i’m sorry for all the people in my life i haven’t had a chance to already talk to this about in person, and this is sort of why i’ve been quieter on social media.
but my treatment, and treatment aims have started to move into the next phase of stage IV cancer, and we’re at a point where we can start talking a timeline. i am now, without question, terminally ill – which means, my life expectancy is under 12 months. for the first time, i asked my oncologist straight out for numbers, because he said that a point would come where he could start estimating. that point is now. his ‘worst case’ estimate (all treatment failing now) is 3 months, and his ‘best case’ estimate (all treatment working for as long as would be expected) is 12 months. the reality will lie somewhere between those two figures.
it’s my birthday soon. i’ll be 32.
autumn is my favourite season.
i have hundreds of books i haven’t read, fleeces i haven’t spun, wool i haven’t knitted.
there are people in my life who i wanted to spend years with, to grow old with, to just be with.
there are all those endless things we leave unsaid, and there is so little time to say it.
i really, really loved my job, and my career, and the path my career was going on.
one day, i wanted to go to japan to go to all the places famous because Kawabata went there.
gerald murnane has an amazing archive, and i will never get to work with it or see it, or meet him.
i wanted to grow tomatoes, have pet sheep and goats.
i wanted a rescue greyhound.
maybe i could have hiked on a glacier in Iceland.
i wanted to go to all ten top restaurants in the world. i still want to do the top ten in australia. maybe i can.
how do i divide this into a bucket list or some inspirational thing about my will to live? how do i factor this in with the fight narrative.
FIGHT. fight. fight the cancer. Fight the Battle. Stand Up against the BATTLE.
what am i fighting for, guys? what am i actually fighting? ‘fighting’ cancer doesn’t mean i’m going to stay alive – calling what i do a fight upsets me. i can fight against the reality. i can fight against the simple knowledge of what is happening in my body, and that we only have a few limited options left as to how to stop it. i can fight and grapple and struggle and argue and say i have longer, say i will BEAT the odds.
i lose nothing, i beat nothing, i fight nothing. i have incurable terminal stage IV colorectal cancer with secondary tumours in my liver and my lungs, and other than taking the chemo i have, and doing what my doctors say, there is nothing i can do to stop this or slow this down. it is a simple and harsh and sharp and ugly fact.
one of my worries is that i will get brain secondaries, and i will lose the capacity to communicate. bone secondaries are very, very painful, but are also unlikely to take over before the liver gives out. same with the brain secondaries. i am still afraid.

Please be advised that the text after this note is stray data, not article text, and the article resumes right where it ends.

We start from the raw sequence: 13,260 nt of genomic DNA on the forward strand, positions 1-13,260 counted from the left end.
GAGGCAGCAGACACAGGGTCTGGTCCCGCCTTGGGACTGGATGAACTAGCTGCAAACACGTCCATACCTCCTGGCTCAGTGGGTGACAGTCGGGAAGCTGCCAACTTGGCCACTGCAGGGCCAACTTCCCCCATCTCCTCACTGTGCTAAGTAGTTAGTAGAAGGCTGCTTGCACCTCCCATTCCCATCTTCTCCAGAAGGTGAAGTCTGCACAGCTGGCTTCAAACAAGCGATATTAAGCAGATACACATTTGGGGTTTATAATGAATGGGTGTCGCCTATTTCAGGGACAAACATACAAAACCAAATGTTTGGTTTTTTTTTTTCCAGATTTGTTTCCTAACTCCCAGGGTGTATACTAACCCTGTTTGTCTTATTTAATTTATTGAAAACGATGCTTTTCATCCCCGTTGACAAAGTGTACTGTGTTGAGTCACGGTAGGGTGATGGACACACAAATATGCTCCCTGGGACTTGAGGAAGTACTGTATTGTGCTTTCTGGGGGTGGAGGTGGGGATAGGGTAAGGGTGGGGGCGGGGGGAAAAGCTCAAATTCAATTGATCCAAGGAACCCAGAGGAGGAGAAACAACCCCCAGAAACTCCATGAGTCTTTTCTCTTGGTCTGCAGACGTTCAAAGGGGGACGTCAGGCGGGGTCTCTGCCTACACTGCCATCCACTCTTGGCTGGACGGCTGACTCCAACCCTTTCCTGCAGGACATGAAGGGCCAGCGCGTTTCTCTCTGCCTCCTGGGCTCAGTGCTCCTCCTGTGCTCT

i am still afraid.
it’s another one of those times where i feel like i should be standing on some sort of podium listing off the inspirational things i will do, the places i will go, the achievements and the sacred moments i shall experience in my final 3-12 months. but i feel fine. how can i place the feeling of ‘i’m just a bit tired’ with ‘you have under a year to live?’
i’ll let you in on a secret. sometimes? after i’ve wiped the skin around my stoma clean, and injected myself with blood thinners, and taken my ten before bed tablets – or when i end up at the ER, yet again, because something broke in my unstable body – or when i just stare at my staircase in horror and exhaustion? there are times where i now see that there will be a point where i choose to stop treatment. because this still only ends one day. no amount of pushing chemotherapy until the end is going to cure me. and the whole idea that it is not fighting, or it is surrendering, or that i am on the verge of losing my battle makes me feel sick to the stomach.
this is a very different set of feelings from the initial horror and grief. it is a slower grief, a more tired grief, a grief that’s been closer to death now, and knows that i am too.
i’ve never been one to hope for that miracle. i know that it is almost definitely not coming, that the freedom from this disease isn’t going to just happen out of nowhere, out of some new drug or some new treatment. i’ll see. i’ll see how hard it is to deal with side effects on any relevant trials, and i’ll see how much i want to take, and i’ll see what matters most to me.
there are a few things i need to write. i have three commitments i am eager to make, and open to being offered more, but i’m not sure the stress of actively pitching is going to add to my quality of life, when i can post here. but if people reading this want me to write for them, as i would be here, i’m all there for that.
i’m flying to melbourne on thursday to look at a place. i don’t want to look at the ad too much, because i want it so desperately and the fact we might not get it is extremely painful to think about. i have to pack up my house, my objects that my hoarder brain clings to, and i need to work at shedding as many of them as possible. i need to cull things i love that i just won’t have time to use.